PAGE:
You have to understand that Friel is an excellent resource, then read the book, then understand why it's not an excellent resource. That's the progression. You can't skip a step.

Eric Reid
AeroFit | Instagram Portfolio Coaching and Bike Fitting
Chapel Hill, NC
Aerodynamic Optimized Bike Fitting, Retul Pre-Purchase Bike Fitting, USAT Level 1 Triathlon Coaching, Nutrition
Ask me: Scody Optimized Speed Suits | CeramicSpeed Oversized Pulley Systems | HUUB Skinsuits and Wetsuits | Bombshell Aerodynamic BMX Wheels
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Re: JOe Friel's Triathlete's Training Bible: Worth getting 4th edition ? [longtrousers] [ In reply to ]
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What dissapointed you?
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Re: JOe Friel's Triathlete's Training Bible: Worth getting 4th edition ? [ericMPro] [ In reply to ]
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ericMPro wrote:
BigBoyND wrote:
KcDayan wrote:
Hire a coach


And lower your saddle!

All kidding aside, if someone is asking a question because of a few dollar difference in price, maybe hiring a coach isn't constructive advice.


You have to understand that Friel is an excellent resource, then read the book, then understand why it's not an excellent resource. That's the progression. You can't skip a step.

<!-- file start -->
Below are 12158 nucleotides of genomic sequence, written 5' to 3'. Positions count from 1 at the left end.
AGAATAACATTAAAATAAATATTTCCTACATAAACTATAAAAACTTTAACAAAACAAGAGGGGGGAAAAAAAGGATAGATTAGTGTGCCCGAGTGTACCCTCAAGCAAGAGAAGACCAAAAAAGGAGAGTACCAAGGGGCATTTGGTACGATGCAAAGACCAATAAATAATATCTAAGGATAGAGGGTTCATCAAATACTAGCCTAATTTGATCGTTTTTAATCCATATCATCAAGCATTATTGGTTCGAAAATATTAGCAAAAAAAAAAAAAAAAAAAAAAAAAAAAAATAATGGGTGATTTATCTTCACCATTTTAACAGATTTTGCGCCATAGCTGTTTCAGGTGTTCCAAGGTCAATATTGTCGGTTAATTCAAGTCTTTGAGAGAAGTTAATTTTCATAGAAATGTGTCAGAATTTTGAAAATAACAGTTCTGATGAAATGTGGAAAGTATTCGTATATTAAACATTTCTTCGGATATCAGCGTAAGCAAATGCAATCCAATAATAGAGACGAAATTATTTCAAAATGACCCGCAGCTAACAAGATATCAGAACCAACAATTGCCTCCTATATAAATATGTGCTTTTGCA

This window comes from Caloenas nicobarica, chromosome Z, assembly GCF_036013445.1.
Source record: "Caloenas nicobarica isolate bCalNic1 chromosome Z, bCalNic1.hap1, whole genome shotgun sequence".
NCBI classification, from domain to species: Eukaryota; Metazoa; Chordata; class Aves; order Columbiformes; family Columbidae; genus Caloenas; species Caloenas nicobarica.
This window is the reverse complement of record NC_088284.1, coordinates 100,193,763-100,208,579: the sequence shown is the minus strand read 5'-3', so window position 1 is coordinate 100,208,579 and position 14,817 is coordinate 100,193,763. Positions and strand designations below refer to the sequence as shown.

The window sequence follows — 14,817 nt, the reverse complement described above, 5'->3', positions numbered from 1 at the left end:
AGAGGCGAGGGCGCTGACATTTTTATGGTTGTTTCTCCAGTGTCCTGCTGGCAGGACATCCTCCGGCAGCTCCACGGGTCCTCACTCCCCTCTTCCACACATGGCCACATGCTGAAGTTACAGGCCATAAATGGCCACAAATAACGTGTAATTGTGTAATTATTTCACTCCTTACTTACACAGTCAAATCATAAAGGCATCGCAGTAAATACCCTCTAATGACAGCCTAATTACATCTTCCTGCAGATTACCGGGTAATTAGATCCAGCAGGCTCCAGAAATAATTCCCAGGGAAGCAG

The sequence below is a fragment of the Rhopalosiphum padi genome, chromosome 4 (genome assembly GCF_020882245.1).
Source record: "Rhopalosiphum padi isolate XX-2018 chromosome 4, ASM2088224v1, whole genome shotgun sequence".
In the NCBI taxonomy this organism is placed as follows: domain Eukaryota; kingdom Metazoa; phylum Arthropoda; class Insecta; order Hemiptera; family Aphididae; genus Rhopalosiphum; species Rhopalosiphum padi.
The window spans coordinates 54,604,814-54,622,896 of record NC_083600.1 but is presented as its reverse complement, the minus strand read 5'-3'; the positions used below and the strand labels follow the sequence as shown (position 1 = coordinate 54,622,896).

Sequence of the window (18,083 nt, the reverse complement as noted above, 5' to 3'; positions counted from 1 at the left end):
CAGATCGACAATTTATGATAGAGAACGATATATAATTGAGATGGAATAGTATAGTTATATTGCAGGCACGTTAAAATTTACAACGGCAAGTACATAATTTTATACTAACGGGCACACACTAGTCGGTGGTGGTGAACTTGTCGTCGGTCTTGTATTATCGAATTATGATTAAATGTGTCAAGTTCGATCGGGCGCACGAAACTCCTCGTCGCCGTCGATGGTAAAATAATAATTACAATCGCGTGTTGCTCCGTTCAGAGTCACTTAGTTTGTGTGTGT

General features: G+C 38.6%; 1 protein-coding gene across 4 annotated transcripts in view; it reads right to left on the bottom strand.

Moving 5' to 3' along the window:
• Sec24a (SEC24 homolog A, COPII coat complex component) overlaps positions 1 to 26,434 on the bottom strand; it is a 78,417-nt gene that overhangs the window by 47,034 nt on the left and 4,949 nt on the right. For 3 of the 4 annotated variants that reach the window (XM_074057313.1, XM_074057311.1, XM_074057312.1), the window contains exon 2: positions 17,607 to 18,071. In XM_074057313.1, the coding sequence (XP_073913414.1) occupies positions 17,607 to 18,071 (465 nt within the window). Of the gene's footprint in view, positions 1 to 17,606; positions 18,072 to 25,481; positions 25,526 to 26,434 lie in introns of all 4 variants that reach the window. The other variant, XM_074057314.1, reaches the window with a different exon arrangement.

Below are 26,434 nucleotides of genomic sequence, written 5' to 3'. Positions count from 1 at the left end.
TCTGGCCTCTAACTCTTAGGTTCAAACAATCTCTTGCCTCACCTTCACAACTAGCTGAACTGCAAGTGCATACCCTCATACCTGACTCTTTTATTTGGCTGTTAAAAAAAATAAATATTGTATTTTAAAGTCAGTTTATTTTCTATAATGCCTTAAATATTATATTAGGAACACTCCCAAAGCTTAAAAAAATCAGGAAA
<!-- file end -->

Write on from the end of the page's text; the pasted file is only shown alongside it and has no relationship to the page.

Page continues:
^ Well put Eric. When you just start out its a great resource to understand how to create a plan, what workouts you should do, etc. I think it is really good for the big picture, not necessarily for the details of every workout (though it can give you ideas)
As you progress in the sport, learn what works and what doesn't for you, how your body reacts to different stimuli, etc. it becomes less useful
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Re: JOe Friel's Triathlete's Training Bible: Worth getting 4th edition ? [dgutstadt] [ In reply to ]
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For those who the tri bible is well a bit too walmart, how did it limit your tri performance. Rather than read it trying to find things like muscular endurance, did you just train a lot for a reasonable period of time mostly aerobically?